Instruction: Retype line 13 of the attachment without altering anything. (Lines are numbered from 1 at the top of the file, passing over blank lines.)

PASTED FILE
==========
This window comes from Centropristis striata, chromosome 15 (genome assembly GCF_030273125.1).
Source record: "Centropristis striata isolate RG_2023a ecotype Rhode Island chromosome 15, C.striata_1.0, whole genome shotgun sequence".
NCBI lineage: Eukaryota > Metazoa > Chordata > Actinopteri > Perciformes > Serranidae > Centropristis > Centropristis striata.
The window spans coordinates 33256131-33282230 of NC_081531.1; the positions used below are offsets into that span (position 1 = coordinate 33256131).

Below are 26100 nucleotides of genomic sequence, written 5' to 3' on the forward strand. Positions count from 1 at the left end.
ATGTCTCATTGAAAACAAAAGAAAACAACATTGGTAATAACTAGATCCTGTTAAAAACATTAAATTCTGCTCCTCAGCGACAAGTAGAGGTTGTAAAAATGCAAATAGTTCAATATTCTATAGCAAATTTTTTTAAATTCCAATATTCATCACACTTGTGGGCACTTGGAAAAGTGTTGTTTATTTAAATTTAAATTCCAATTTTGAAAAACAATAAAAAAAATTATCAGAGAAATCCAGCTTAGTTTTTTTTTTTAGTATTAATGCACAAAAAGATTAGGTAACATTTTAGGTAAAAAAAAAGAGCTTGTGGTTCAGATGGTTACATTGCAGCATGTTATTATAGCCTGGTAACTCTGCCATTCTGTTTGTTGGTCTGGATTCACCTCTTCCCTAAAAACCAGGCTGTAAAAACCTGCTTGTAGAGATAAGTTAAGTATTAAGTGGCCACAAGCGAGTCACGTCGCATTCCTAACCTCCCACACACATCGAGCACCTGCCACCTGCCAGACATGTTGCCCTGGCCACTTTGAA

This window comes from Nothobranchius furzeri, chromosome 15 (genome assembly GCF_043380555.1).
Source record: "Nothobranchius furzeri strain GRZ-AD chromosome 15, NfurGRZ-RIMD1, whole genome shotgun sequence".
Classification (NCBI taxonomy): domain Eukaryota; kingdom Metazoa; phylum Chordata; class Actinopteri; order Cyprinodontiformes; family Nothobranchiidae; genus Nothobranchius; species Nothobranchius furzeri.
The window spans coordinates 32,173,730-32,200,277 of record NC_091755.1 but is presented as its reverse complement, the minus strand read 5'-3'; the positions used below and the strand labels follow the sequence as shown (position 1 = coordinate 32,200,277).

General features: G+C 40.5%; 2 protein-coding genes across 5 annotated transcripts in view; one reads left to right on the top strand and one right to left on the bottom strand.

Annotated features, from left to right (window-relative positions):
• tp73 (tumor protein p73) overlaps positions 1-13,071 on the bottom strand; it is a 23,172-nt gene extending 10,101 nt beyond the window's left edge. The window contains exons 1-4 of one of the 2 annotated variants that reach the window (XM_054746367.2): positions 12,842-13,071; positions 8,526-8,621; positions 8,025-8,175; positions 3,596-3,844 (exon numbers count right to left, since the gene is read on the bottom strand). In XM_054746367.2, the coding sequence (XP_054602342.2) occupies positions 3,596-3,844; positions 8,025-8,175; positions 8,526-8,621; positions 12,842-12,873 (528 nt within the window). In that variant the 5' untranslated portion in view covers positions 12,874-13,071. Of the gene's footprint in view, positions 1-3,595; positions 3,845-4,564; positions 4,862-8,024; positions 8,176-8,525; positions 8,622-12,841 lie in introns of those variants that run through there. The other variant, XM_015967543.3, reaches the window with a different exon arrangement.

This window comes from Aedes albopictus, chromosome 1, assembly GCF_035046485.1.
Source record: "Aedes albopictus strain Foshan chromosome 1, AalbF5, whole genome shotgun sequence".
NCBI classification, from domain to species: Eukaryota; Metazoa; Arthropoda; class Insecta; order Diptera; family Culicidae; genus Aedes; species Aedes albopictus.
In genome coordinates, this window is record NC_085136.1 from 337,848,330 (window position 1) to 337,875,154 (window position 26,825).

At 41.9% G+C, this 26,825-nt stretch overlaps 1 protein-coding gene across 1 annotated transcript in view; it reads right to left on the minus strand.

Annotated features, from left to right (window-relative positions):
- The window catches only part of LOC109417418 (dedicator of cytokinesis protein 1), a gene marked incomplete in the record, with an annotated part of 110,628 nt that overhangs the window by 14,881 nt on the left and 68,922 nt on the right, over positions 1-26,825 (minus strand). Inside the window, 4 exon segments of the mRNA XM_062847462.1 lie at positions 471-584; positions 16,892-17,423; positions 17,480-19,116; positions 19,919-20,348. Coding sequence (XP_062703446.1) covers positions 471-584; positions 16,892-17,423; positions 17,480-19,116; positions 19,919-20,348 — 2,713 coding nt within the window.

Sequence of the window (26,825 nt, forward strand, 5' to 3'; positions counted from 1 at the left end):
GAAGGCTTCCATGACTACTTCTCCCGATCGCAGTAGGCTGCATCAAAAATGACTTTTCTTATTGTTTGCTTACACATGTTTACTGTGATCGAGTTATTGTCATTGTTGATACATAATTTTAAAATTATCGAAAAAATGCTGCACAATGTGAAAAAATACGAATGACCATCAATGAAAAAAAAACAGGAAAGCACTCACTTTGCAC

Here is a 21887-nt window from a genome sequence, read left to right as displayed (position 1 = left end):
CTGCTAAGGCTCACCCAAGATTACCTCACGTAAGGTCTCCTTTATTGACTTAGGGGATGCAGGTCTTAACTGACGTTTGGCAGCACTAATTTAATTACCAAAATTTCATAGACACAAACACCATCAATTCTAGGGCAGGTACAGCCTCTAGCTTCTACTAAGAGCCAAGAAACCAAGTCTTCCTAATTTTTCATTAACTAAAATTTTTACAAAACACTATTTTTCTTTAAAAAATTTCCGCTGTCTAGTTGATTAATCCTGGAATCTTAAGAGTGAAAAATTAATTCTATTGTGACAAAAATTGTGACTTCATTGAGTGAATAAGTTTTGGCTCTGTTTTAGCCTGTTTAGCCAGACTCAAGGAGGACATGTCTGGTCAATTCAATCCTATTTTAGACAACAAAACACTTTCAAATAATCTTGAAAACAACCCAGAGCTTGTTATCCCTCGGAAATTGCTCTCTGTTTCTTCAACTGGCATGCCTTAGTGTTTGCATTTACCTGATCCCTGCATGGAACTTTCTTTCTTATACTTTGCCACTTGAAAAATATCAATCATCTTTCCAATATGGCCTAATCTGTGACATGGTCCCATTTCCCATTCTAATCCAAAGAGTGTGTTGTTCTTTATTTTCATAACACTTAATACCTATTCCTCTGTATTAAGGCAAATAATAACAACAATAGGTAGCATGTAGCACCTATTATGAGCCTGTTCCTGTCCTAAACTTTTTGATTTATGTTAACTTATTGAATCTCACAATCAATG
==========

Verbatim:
• tp73 (tumor protein p73) overlaps positions 1-13,071 on the bottom strand; it is a 23,172-nt gene extending 10,101 nt beyond the window's left edge. The window contains exons 1-4 of one of the 2 annotated variants that reach the window (XM_054746367.2): positions 12,842-13,071; positions 8,526-8,621; positions 8,025-8,175; positions 3,596-3,844 (exon numbers count right to left, since the gene is read on the bottom strand). In XM_054746367.2, the coding sequence (XP_054602342.2) occupies positions 3,596-3,844; positions 8,025-8,175; positions 8,526-8,621; positions 12,842-12,873 (528 nt within the window). In that variant the 5' untranslated portion in view covers positions 12,874-13,071. Of the gene's footprint in view, positions 1-3,595; positions 3,845-4,564; positions 4,862-8,024; positions 8,176-8,525; positions 8,622-12,841 lie in introns of those variants that run through there. The other variant, XM_015967543.3, reaches the window with a different exon arrangement.